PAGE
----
with POL 4720.)

AJU 4730: Civil Liberties and Civil Rights (3)


Prerequisite: POL 1010 or AJU 1100 or permission of instructor
An examination of the Bill of Rights of the U.S. Constitution and civil rights legislation as applied
in the criminal justice system at the federal and state levels of government through interpretive
Supreme Court rulings. (Dual listing with POL 4730.)

AJU 4840: Practicum I: Research Design (3)


Prerequisite: AJU/PSY 2030 and 3030
In this course students will apply their knowledge of how to conduct a literature review, write
hypotheses, and design a research study with the aid of their advisor. Further, this course is
designed to instruct the students in how to complete the Human Investigation Committee
research forms.

AJU 4970: Independent Study in Administration of Justice (1-3)


Prerequisite: AJU 1100 or permission of instructor
Individual, instructor-supervised study or research into selected topics in the administration of
justice.

AJU 4990: Senior Seminar in Administration of Justice (3)


Prerequisite: AJU/PSY 2030, AJU/PSY 3030 and Permission of instructor
An integrated analysis and critical examination of all the subfields of the administration of
justice, including criminology, adult offenders, juvenile offenders, law enforcement, court
administration, prison administration, parole and probation administration, and the role of ethics
and justice within the justice arena. This seminar shall test the writing, speaking and computer
skills of senior-level students. Students shall use a computer for preparing a research project
and for preparing a final paper reporting their research findings. Students shall make in-class
presentations, including a presentation regarding their research project. This course is required for
all administration of justice majors and shall be taken during the student’s senior year.

COURSES IN ANTHROPOLOGY
ANT 1010: Human Evolution and Prehistory (3)
The origin and evolution of man based upon the fossil record, the status of modern racial
groupings, and the history of human society from the earliest times to the rise of civilization in the
old and new worlds.
232 UVa-Wise Catalog (2010-11)
ANT 1020: Introduction to Cultural Anthropology (3)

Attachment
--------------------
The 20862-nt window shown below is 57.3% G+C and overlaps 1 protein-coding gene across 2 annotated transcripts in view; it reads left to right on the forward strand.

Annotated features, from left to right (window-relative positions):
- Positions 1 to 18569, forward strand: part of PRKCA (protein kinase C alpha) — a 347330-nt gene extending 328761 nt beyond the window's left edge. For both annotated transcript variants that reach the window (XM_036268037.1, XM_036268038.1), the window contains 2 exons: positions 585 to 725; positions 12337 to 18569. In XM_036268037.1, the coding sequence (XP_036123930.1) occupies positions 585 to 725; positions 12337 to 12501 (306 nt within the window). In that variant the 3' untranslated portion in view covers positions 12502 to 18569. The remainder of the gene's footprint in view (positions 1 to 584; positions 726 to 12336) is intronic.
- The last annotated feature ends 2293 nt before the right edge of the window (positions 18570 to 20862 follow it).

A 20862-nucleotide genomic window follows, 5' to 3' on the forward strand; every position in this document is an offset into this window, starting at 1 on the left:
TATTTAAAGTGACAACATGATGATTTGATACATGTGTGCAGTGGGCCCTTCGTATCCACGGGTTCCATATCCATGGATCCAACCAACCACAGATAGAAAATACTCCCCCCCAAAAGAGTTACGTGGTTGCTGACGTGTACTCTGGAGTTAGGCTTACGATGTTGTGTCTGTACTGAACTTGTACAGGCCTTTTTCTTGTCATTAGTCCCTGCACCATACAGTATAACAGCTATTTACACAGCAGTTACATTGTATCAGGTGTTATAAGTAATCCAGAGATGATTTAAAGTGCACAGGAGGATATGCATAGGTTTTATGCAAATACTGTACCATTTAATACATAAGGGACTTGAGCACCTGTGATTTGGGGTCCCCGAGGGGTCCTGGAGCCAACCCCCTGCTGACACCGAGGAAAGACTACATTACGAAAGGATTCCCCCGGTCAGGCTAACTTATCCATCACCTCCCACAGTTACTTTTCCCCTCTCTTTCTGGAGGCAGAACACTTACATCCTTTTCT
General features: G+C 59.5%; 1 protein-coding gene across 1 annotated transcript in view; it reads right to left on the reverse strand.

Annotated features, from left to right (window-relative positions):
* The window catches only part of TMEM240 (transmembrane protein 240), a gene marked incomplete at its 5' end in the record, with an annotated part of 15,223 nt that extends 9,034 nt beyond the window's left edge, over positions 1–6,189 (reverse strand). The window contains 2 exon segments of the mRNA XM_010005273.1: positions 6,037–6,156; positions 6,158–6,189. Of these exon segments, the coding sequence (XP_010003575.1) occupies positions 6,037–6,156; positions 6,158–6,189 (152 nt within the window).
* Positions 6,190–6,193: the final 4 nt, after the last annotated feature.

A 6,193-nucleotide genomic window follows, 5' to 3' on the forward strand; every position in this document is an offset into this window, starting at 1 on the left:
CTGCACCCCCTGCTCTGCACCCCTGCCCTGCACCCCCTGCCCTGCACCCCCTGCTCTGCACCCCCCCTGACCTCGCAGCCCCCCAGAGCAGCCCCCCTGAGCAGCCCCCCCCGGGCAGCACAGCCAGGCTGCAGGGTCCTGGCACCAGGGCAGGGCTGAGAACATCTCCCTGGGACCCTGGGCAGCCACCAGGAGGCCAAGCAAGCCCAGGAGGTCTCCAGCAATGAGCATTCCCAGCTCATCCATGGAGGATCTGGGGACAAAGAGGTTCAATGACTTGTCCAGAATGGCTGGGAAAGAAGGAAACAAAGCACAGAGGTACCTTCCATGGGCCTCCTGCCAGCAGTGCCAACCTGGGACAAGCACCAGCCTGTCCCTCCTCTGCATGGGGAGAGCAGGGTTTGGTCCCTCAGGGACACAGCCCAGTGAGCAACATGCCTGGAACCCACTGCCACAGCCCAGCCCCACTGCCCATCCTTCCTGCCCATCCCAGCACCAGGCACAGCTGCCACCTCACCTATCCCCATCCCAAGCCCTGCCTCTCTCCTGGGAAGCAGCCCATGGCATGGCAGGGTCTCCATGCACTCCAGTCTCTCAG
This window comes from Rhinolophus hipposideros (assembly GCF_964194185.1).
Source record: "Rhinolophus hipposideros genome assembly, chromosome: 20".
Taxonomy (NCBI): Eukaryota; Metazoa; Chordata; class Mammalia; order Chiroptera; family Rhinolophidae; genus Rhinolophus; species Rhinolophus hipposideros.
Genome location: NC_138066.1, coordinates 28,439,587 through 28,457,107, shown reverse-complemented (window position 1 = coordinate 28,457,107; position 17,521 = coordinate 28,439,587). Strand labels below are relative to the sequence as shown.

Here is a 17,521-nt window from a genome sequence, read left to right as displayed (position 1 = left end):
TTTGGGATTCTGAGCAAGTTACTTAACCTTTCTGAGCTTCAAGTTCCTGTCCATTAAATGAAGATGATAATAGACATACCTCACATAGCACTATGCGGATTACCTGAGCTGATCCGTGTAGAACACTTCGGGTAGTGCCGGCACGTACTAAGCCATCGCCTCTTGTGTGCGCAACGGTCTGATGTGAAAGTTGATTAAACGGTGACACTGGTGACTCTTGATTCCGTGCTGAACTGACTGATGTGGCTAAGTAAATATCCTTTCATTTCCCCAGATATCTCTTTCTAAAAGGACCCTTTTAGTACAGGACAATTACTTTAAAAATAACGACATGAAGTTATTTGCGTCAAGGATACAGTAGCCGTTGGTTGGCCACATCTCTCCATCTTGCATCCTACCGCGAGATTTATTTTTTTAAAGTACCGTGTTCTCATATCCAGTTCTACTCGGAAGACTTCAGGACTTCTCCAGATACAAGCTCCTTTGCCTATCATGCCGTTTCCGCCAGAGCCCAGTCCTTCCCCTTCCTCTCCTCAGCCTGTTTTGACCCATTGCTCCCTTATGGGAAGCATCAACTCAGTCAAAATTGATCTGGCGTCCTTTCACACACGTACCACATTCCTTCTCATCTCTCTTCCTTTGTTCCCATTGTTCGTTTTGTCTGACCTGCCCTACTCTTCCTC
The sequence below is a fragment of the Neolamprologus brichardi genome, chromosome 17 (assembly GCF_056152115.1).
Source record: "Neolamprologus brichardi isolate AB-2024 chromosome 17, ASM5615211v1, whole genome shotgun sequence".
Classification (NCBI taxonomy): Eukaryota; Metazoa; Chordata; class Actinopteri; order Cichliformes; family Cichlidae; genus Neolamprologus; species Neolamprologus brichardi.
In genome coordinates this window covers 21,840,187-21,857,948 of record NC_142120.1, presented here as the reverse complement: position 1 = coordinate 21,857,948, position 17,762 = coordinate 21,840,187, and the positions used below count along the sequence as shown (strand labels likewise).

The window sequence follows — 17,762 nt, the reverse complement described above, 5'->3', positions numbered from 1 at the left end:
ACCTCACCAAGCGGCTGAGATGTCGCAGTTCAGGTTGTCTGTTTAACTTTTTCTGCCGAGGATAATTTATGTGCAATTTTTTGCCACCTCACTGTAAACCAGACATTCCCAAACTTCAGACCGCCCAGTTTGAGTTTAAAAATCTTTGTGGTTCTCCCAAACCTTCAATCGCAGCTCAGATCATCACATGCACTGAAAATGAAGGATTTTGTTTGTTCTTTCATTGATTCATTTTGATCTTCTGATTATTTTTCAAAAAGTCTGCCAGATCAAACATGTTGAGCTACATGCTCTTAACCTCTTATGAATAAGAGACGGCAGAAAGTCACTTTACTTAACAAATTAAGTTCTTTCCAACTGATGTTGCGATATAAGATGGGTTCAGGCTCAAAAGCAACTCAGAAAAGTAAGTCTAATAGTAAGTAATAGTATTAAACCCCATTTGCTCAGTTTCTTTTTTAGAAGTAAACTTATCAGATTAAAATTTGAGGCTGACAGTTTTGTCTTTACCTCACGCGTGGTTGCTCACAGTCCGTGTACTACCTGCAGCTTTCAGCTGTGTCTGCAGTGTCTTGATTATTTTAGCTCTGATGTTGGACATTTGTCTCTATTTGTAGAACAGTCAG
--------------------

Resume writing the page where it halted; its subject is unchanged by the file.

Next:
This survey course in cultural anthropology introduces students to the basic concepts and fields
of cultural anthropology. It examines the field of anthropology in terms of cultures of the world
and includes descriptions of cultures that range from the very simple to those that are more
complex in nature. Students explore the relationship between biology and cultural diversity,
adaptation and cultural evolution.

ANT 1520: Social Anthropology (3)


Prerequisite: ANT 1020
This course focuses on the comparative analysis of cultures of the world. It examines the major
theories, concerns and approaches to understanding social organization in terms of cultures,
including primitive, folk and urban similarities and differences. It also explores issues related to
culture and age, race, and gender and social development.

ANT 4950, 4960: Special Studies in Anthropology (3, 3)


A seminar in selected topics in anthropology responding to special interests of faculty and
students.

ANT 4970: Individual Research in Anthropology (1-3)


Prerequisite: Permission of instructor
Individual, instructor-supervised research into selected topics in anthropology.

COURSES IN POLITICAL SCIENCE


POL 1010: American National Politics and Political Institutions (3)
A survey of American political life, with an emphasis on the U.S. Constitution, political parties
and elections, voting behavior, the Presidency, Congress, U.S. Supreme Court, and current
national problems.

POL 1020: State and Local Government (3)


An examination of the basic structures, functions and problems of American democracy at
the state and local levels of government, with emphasis on features common to all units of
decentralized administration. Special references are made to the unique qualities of state and
local governance in the Commonwealth of Virginia and public officials will occasionally be
invited to address the class.

POL 1030: Western Heritage of Politics (3)